Install Gravel: Install 2 to 4 inches of gravel where you will pour the shed concrete floor. Installing gravel under the concrete slab helps in two ways. First, it makes it easier to level the ground under the concrete which saves on the amount of concrete you will purchase, gravel is much cheaper than concrete. Second, it allows water to drain away from under the shed floor. When concrete is laid directly on top of dirt and the dirt becomes water soaked it can expand or settle, both situations may cause concrete to crack or worse to cause the shed floor to move. Expanding and settling are also a problem when temperatures are below freezing and gravel does not expand and contract with temperature as much as dirt does.

step 3 Set Up The Concrete Slab Forms

Install Form Boards: Use 2x4 wood for the form boards to hold the concrete while you lay the concrete. For shed floors the form boards will be the same dimension as the shed floor. Make sure the forms have the desired slope that you want from the finished slab because you will be following the form boards to level the top of the concrete. If you are building a garage shed you will slope the slab slightly towards the doorway. Use metal or wood stakes to set the height of the form boards and hold them in place while laying the concrete. After the concrete is laid and set up you will remove the form boards.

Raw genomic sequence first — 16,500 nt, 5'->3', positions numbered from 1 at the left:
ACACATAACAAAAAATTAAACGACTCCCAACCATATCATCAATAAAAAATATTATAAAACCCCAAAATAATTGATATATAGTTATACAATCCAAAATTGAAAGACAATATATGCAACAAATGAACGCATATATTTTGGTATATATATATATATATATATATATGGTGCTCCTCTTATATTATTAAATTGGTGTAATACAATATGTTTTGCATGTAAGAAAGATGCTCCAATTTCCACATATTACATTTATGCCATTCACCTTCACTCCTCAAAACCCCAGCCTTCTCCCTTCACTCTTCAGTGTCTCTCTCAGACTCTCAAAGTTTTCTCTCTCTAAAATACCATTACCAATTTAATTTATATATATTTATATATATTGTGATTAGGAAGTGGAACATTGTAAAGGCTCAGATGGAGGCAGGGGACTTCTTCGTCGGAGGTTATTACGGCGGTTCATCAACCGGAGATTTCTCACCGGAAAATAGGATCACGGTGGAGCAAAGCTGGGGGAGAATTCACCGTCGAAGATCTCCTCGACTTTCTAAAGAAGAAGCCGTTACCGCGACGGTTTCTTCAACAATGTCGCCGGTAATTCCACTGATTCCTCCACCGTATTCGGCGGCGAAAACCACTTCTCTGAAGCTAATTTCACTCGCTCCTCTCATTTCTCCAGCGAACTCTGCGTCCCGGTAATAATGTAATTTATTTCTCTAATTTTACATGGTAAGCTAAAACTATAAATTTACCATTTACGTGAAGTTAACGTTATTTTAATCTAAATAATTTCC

Footings For The Slab Perimeter: Most sheds need a small footing under the perimeter walls where the most weight is. This footing is often poured at the same time as the shed floor, this is called a monolithic pour. Use a larger form board so it can go down into the footing hole.

Spray form oil: or diesel fuel on the form boards to keep them from sucking moisture out of the concrete and help them release from the concrete.

step 4 Calculate Concrete Yardage

When ordering concrete they will ask you how much you want and since concrete is fairly expensive you will want to be close in the quantity. Concrete is ordered in cubic yards so you will figure out how many cubic inches you need and then convert the amount to cubic yards. There are 46656 cubic inches in a cubic yard.

  • Find The Cubic Inches: Multiply the length and the width of the shed slab in inches and then multiply the answer by the depth of the concrete in inches. The answer is the cubic inches of concrete needed to lay your slab.
  • Convert Cubic Inches To Cubic Yards: Divide the cubic inches by the cubic yard inches number (46656)
  • Answer: The answer is the amount of cubic yards you need. If your answer is a fraction like .5 then you will need less than a yard of concrete.

Example: 10' x 20' x 3.5" concrete pad.

  • Find The Square Inches: In inches 10' is 120 inches and 20 ' is 240 inches so 120 x 240 is 14,400.
  • Find The Cubic Inches: Our slab is 3 1/2" thick. 14400 x 3.5 = 108,400 cubic inches
  • Convert Cubic Inches To Cubic Yards: 50,400 / 46656 = 2.3 cubic yards.

step 5 How To Order Concrete

Concrete is ordered from a concrete batch plant. Some pre-planning and coordination with the batch plant helps to have your concrete order run smoothly. There are two people that can help in ordering concrete, the Concrete Salesman and the Batch Plant Dispatcher.

Concrete Salesman: Most concrete batch plants have salesmen who are very experienced at pouring concrete. They usually run around and talk to contractors who are ordering 10 trucks of concrete a day and keep the relationship happy by solving the problems that come up. These salesmen will come to your job and help you get ready to pour the concrete. They will notice issues such as